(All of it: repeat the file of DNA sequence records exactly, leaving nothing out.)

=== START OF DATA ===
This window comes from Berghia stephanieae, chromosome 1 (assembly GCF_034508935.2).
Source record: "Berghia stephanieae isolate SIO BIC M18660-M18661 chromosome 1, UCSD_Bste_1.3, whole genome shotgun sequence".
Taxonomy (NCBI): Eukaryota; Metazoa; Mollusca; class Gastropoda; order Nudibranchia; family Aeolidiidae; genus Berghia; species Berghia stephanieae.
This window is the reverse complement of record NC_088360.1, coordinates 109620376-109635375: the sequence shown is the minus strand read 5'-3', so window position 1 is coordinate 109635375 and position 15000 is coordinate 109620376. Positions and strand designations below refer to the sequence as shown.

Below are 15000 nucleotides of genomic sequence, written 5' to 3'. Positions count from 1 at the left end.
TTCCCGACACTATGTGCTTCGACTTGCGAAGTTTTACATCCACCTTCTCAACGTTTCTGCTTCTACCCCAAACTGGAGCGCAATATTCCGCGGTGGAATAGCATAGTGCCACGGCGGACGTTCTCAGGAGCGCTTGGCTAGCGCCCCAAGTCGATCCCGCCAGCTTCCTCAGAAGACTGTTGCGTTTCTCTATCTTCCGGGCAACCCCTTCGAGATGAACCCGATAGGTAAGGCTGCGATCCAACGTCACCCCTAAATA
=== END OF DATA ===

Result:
This window comes from Berghia stephanieae, chromosome 1 (assembly GCF_034508935.2).
Source record: "Berghia stephanieae isolate SIO BIC M18660-M18661 chromosome 1, UCSD_Bste_1.3, whole genome shotgun sequence".
Taxonomy (NCBI): Eukaryota; Metazoa; Mollusca; class Gastropoda; order Nudibranchia; family Aeolidiidae; genus Berghia; species Berghia stephanieae.
This window is the reverse complement of record NC_088360.1, coordinates 109620376-109635375: the sequence shown is the minus strand read 5'-3', so window position 1 is coordinate 109635375 and position 15000 is coordinate 109620376. Positions and strand designations below refer to the sequence as shown.

Below are 15000 nucleotides of genomic sequence, written 5' to 3'. Positions count from 1 at the left end.
TTCCCGACACTATGTGCTTCGACTTGCGAAGTTTTACATCCACCTTCTCAACGTTTCTGCTTCTACCCCAAACTGGAGCGCAATATTCCGCGGTGGAATAGCATAGTGCCACGGCGGACGTTCTCAGGAGCGCTTGGCTAGCGCCCCAAGTCGATCCCGCCAGCTTCCTCAGAAGACTGTTGCGTTTCTCTATCTTCCGGGCAACCCCTTCGAGATGAACCCGATAGGTAAGGCTGCGATCCAACGTCACCCCTAAATA